On The Average-Case Complexity of the Bottleneck Tower of Hanoi Problem

Noam Solomon, Shay Solomon
2013 2014 Proceedings of the Eleventh Workshop on Analytic Algorithmics and Combinatorics (ANALCO)  
The Bottleneck Tower of Hanoi (BTH) problem, posed in 1981 by Wood [29], is a natural generalization of the classic Tower of Hanoi (TH) problem. There, a generalized placement rule allows a larger disk to be placed higher than a smaller one if their size difference is less than a given parameter k ≥ 1. The objective is to compute a shortest move-sequence transferring a legal (under the above rule) configuration of n disks on three pegs to another legal configuration. In SOFSEM'07, Dinitz and
more » ... M'07, Dinitz and Solomon [7] established tight asymptotic bounds for the worst-case complexity of the BTH problem, for all values of n and k. Moreover, they proved that the average-case complexity is asymptotically the same as the worst-case complexity, for all values of n > 3k and n ≤ k, and conjectured that the same phenomenon also occurs in the complementary range k < n ≤ 3k. In this paper we settle the conjecture of Dinitz and Solomon [7] in the affirmative, and show that the average-case complexity of the BTH problem is asymptotically the same as the worst-case complexity, for all values of n and k. We also discuss some connections between the BTH problem, the problem of sorting with complete networks of stacks using a forklift [1, 19] , and the pancake problem [11] . ⋆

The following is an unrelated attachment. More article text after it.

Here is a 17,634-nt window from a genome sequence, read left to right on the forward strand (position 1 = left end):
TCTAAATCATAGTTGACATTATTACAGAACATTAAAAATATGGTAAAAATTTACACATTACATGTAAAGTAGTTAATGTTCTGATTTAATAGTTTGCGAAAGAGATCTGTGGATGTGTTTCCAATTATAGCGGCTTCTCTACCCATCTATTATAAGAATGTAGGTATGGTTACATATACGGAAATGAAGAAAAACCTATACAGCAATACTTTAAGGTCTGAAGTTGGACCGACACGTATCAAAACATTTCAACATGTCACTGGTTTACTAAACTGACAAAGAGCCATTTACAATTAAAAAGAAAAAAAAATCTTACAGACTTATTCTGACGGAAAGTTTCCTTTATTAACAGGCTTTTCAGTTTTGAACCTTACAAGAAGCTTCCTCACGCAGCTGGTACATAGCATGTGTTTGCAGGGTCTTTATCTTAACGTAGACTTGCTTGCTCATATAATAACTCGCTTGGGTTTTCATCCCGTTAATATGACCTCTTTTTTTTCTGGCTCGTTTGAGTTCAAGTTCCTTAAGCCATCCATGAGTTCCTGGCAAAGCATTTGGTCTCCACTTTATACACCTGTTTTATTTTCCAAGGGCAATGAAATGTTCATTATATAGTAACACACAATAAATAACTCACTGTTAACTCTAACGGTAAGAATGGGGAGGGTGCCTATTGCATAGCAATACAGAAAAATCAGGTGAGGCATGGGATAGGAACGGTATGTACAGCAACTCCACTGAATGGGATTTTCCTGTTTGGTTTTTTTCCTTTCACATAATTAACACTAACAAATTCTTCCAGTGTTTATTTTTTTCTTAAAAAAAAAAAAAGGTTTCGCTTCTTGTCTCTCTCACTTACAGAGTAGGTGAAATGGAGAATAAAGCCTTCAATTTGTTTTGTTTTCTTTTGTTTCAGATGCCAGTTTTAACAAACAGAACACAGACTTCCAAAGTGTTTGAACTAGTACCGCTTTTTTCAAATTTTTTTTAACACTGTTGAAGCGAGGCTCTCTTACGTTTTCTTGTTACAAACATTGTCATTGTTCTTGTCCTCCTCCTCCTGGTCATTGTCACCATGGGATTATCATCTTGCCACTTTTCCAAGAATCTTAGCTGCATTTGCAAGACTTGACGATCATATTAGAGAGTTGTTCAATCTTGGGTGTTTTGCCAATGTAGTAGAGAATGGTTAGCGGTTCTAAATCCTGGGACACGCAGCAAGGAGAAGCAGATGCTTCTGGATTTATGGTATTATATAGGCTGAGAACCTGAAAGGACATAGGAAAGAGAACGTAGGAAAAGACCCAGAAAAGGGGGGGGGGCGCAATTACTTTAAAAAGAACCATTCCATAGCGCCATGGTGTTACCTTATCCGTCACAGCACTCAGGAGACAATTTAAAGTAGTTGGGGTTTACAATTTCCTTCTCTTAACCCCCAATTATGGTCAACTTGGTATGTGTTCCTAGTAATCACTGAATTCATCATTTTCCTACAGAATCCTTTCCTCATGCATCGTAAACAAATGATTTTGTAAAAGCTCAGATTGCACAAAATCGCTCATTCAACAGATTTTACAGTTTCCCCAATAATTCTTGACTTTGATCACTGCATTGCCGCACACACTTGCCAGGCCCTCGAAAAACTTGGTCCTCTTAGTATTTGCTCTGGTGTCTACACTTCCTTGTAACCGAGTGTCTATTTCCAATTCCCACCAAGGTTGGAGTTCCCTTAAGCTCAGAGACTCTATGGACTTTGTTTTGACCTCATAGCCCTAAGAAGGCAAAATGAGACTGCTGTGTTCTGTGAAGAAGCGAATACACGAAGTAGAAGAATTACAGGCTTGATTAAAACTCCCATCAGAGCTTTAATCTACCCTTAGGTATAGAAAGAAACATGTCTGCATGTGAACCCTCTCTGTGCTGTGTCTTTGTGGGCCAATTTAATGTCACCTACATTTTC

doi:10.1137/1.9781611973204.10 dblp:conf/analco/SolomonS14 fatcat:ha454kbay5a4homi7l7f6yalhq